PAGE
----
Alexander was born in Burnley, Lancashire in 1890.
Before the war Alexander worked at West's Mill, Harle Syke but had enlisted into the 3rd East Lancs at Blackburn in 1911 and was in camp at Workington when news of the outbreak of war came through. Immediately mobilised into service, he arrived in France on 26 August 1914 and joined the 1st Bn East Lancs during the retreat from Mons.
After serving through the Battles of the Marne and the Aisne, he was wounded in action during 2nd Battle of Ypres and invalided home. After recovering in hospital in Sheffield, he returned to the front, this time with the 2nd Battalion, with whom he served through the Battle of the Somme and then at the Third Battle of Ypres.
His remains never having been suitably identified, Alexander's name now appears on the Tyne Cot Memorial.
The value of the WFA's pension records can be seen from the image below - this tells us that he had two brothers, both of whom were also killed in the Great War.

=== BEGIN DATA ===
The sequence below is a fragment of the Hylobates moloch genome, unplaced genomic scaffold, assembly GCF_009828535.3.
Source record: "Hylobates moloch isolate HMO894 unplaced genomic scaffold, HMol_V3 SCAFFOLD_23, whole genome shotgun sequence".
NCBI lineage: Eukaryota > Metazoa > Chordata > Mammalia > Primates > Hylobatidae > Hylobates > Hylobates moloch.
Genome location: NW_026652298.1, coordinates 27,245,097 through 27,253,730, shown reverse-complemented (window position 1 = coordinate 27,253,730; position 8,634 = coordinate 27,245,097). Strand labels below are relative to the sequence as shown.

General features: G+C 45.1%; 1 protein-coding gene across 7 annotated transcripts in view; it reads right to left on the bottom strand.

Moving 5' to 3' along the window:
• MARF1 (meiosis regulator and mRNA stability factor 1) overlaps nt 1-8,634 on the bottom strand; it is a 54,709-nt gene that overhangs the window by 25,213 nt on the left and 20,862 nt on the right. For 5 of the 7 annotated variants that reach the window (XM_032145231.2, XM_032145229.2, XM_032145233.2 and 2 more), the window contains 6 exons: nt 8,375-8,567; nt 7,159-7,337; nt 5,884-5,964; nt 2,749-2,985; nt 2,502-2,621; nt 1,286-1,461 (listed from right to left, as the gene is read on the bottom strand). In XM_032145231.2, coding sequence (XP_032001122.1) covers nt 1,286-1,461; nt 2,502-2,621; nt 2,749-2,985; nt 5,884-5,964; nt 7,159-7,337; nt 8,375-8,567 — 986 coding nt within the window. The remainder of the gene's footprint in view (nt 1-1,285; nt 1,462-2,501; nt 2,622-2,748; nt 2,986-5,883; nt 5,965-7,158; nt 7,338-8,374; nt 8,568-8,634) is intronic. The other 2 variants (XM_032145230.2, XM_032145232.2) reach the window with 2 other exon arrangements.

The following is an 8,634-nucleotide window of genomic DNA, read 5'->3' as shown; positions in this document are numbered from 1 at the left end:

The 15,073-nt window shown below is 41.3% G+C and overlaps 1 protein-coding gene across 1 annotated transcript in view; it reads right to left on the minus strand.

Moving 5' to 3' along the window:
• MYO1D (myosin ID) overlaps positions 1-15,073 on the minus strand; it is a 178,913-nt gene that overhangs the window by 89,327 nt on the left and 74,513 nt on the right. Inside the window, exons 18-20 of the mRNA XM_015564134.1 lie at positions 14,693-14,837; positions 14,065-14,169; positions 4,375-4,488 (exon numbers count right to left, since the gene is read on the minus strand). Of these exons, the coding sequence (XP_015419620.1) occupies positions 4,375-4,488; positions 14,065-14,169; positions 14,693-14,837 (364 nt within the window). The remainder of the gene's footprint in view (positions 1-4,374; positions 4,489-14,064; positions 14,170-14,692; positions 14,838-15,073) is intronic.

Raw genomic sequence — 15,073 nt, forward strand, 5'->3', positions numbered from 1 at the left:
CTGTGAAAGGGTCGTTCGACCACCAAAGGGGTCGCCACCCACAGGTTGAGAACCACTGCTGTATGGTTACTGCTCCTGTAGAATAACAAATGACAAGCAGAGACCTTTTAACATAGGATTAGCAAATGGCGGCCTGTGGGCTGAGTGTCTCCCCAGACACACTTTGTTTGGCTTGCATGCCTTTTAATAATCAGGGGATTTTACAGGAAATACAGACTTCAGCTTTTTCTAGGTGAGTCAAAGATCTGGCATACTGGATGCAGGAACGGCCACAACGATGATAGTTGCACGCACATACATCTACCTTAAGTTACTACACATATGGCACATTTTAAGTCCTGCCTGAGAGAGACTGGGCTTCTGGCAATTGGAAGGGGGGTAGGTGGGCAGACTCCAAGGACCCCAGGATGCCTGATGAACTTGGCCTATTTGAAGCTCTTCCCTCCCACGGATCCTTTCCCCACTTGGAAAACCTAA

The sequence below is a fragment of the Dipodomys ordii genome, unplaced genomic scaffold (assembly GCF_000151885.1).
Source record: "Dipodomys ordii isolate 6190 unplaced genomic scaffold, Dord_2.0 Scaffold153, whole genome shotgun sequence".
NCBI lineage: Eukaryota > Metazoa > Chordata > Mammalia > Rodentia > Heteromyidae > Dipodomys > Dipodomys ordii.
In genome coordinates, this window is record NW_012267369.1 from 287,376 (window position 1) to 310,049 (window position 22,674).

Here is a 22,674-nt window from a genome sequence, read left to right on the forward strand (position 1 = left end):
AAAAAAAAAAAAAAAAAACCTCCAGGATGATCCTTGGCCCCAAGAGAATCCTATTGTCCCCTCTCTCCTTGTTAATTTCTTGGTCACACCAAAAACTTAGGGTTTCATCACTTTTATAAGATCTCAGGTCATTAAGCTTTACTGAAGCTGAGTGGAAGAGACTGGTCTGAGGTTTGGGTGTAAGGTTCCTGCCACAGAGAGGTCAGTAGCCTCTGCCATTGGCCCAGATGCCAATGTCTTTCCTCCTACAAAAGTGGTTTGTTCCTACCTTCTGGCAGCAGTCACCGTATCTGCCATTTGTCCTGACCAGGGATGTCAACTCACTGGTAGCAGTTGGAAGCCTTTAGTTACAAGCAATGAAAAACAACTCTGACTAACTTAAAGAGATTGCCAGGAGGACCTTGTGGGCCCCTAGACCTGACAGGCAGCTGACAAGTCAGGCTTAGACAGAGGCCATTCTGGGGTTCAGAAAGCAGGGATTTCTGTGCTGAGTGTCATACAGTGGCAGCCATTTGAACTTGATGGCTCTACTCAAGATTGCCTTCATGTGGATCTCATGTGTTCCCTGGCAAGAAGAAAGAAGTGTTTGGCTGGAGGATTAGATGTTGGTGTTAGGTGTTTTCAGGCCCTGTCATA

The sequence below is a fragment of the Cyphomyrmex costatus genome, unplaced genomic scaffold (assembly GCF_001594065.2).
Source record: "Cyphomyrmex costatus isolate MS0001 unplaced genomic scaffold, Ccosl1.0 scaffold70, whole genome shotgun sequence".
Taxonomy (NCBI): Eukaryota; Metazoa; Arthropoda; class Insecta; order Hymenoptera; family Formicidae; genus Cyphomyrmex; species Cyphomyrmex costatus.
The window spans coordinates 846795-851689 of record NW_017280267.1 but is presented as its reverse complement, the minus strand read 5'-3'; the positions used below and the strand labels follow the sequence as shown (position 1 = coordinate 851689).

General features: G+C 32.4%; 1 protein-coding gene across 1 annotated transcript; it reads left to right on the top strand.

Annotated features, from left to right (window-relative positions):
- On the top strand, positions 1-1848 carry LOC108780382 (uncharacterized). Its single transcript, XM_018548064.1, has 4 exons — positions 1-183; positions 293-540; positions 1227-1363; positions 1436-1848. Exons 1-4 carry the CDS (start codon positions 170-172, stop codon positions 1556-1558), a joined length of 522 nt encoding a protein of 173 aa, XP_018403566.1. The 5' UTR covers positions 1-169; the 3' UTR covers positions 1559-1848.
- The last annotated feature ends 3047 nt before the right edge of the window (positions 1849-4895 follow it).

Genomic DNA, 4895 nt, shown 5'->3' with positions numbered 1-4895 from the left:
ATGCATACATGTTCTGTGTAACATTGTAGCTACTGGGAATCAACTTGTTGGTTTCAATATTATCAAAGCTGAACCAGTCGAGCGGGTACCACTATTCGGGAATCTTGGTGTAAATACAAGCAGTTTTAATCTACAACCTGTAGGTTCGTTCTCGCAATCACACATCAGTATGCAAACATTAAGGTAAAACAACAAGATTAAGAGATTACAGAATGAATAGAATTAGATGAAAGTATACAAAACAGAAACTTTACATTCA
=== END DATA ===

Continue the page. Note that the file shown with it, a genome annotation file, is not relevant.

The McNab family lost three sons during the war. Chronologically these were Andrew on 8 November 1916 (2nd Battalion East Lancs), Alexander, as detailed above on 22 November 1917 (also 2nd East Lancs) and John on 25 March 1918 (1/6th Manchester Regiment). What is remarkable - although possibly not unique - is that none of the three brothers have known graves. Andrew is commemorated on the Thiepval Memorial to the Missing, Alexander is named at Tyne Cot and John's name is listed on the panels at the Arras Memorial to the Missing.
Without access to the pension records, unravelling the story of these three brothers would not have been possible.
5181 Pte Alexander McNab, 2nd Bn East Lancashire Regt
22 November 1917
Research by David O'Mara